Team Building for Success
Culture and management style are critical in any growing or emerging company and they start at the top. My leadership style is one of empowering team members and encouraging them to be as great as they can be. I have never felt threatened by a high performing team member as I see it as a calling to grow and perform better myself. Obviously it is important to have some constraints and guidelines in place particularly around costs and expenditures but they should be as least invasive on performance as possible. A great example of how this open minded culture can create great innovation is Google/Alphabet. They have created a really strong empowering culture as an example their engineers were empowered to work one day per week on any personal concepts that they might have. They also led the way by providing free lunches for all their staff as they realized that it created a powerful sense of community and an opportunity for engineers from different development teams to share ideas. This type of cross functional team interaction can be an enormous driver of innovation. However, even with their exemplary track record Google/Alphabet ran into criticism about pay equality. This serves as a valuable lesson that when it comes to building cohesive dynamic teams there is always room for improvement.
In product development teams I encourage team members to build their ability to multi-task and not allow themselves to be pigeon-holed by only being capable of one function. Using First Principals discipiline can take the concept of multi-functional teams to a whole new level. This helps drive innovation and also the speed at which teams can operate.
As leaders I believe we need to be constantly vigilant and protective of our organizations culture. Business organizations tend to be very hierarchal and historical protocol implies that leaders follow a very specific chain-of-command. I believe that organizations function better and more efficiently when they are more open and inclusive. I believe that to maintain a healthy culture business leaders should spend time with all team members not just the people that report directly to us. It is important that we speak to as many people as is reasonably possible as frequently as possible and do so with caring, sincerity and humility. There should be zero tolerance for discrimination of any form and that people within our organizations feel safe to speak out if they see or experience discrimination or wrongdoing. It can be challenging as leaders to discern between true negative feedback and a bad actor that is trying to create turmoil or bad will. So when a case of complaint does not feel right, when our instincts flash warning lights to us we have to err on the side of caution and justice. I have found in the past that toxic employees can create havoc. I have made the mistake of embracing and trying to turn around toxic employees in the belief that it would be safer and better long term for the organization. My experience is that it is better to cut loose a toxic employee early and protect the greater good of the team culture and harmony.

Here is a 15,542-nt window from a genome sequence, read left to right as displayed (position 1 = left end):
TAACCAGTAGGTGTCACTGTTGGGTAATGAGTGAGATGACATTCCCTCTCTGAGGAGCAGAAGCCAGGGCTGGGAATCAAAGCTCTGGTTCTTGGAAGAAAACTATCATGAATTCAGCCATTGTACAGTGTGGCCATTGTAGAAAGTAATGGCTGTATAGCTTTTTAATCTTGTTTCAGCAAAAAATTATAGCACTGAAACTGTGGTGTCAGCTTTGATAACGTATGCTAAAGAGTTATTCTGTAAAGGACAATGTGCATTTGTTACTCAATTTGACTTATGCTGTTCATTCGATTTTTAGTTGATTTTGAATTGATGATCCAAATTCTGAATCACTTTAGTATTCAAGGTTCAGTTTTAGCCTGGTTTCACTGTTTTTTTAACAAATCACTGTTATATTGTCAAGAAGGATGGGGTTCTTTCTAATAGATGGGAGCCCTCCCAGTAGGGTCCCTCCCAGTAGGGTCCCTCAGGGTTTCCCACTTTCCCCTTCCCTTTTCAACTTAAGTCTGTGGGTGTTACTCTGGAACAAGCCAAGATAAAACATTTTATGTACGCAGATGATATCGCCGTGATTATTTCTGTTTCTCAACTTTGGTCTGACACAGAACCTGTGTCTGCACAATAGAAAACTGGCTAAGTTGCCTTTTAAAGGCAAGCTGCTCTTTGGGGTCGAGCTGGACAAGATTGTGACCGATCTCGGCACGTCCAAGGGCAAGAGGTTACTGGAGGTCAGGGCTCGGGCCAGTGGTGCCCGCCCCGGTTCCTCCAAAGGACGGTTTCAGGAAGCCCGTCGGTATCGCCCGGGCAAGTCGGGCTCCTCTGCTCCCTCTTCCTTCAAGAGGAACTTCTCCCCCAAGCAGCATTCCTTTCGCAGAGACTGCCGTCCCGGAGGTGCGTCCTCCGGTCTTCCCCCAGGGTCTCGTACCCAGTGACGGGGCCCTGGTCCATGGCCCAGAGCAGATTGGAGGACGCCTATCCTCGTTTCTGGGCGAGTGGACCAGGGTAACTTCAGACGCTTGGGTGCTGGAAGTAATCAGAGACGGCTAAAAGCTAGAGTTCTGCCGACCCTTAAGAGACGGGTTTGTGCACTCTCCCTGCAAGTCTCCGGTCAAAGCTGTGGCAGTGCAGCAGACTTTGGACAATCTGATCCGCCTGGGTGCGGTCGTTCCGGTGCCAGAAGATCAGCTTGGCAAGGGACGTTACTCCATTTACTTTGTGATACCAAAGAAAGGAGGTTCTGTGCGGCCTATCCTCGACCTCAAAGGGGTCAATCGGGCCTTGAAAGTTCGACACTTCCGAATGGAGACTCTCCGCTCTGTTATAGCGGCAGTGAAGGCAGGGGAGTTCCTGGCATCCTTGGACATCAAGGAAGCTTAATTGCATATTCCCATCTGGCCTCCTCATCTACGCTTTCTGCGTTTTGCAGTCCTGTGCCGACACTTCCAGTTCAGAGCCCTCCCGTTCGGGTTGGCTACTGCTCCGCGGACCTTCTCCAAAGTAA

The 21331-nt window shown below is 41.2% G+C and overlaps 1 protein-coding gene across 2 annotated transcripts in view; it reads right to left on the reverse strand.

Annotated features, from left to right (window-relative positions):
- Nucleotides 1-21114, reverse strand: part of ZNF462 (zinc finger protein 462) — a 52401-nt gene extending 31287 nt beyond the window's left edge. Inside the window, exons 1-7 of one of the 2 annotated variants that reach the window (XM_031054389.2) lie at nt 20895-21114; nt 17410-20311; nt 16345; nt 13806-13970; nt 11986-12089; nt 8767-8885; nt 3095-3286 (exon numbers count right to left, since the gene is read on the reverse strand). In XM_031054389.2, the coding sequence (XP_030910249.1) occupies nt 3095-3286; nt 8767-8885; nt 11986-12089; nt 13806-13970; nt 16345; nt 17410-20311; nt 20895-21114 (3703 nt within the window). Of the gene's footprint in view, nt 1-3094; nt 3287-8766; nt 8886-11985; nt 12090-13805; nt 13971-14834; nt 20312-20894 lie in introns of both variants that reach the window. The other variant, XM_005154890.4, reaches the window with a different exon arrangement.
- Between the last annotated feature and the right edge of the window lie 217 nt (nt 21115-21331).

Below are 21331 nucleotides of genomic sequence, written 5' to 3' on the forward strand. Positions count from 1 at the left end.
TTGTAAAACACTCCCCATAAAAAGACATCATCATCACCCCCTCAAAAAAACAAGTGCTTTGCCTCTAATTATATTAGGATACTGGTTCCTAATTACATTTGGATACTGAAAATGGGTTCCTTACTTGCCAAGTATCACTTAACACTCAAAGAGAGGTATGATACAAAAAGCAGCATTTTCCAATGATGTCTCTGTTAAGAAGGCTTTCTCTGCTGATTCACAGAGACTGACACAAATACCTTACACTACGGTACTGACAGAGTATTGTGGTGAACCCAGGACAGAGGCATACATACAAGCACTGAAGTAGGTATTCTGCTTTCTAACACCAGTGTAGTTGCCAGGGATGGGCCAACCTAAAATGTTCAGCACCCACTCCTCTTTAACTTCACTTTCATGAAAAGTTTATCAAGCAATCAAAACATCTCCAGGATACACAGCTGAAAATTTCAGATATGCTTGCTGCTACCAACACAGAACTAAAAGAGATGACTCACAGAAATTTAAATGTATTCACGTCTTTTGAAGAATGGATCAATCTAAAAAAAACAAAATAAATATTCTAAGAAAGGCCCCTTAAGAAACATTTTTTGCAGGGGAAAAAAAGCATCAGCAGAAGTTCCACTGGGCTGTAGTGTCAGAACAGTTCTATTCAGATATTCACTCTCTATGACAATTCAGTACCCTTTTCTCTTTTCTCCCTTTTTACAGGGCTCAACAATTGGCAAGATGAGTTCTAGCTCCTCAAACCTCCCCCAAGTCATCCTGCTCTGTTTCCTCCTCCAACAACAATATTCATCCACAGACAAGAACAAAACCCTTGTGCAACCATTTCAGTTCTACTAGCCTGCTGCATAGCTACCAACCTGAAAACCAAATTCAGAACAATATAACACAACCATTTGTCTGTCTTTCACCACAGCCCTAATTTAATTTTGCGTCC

We have a duty to ensure that our work forces are built on diversity, integrity and inclusiveness. Equality in gender, sexual orientation, color, nationality etc should be something that is absorbed into the fabric of an organization and not because it sounds good it is because it is morally the right thing to do. We need to ensure that we create a safe and fair work environment with zero tolerance for intimidation or discrimination of any sort. True integrity is when one does the right thing when no one is watching.
I have found that emphasizing and embracing empathy is a very important tool to instill in building harmonious dynamic teams for both team leaders and team members. A Study by the University of Michigan found college students today are showing less empathy than in previous decades, an alarming 40% decline. The study found that the main reason for the significant decline is due to the proliferation of social media whereby people are not interacting face to face anymore. We are Facebooking, texting or chatting online, but in order to be empathetic one must learn to read other’s faces, particularly the eyes. Empathy is not the same as sympathy. Sympathy is the acknowledgement of another’s hardship and providing them comfort and assurance.
Empathy is understanding how another person feels or putting yourself in their shoes. There are 2 parts to empathy; cognitive and emotional.
Cognitive is the recognition or understanding part that drives us to identify another person’s thoughts and feelings. Emotional is the reaction to someone’s thoughts and feelings that drive us to respond appropriately. Both components must be present in order for one to be capable of empathy. In flexible dynamic teams a clear understanding and implementation of empathy can create a more harmonious, caring and efficient team. Empathy has the power to resolve conflict. In fact it may be one of the most successful strategies and it costs nothing.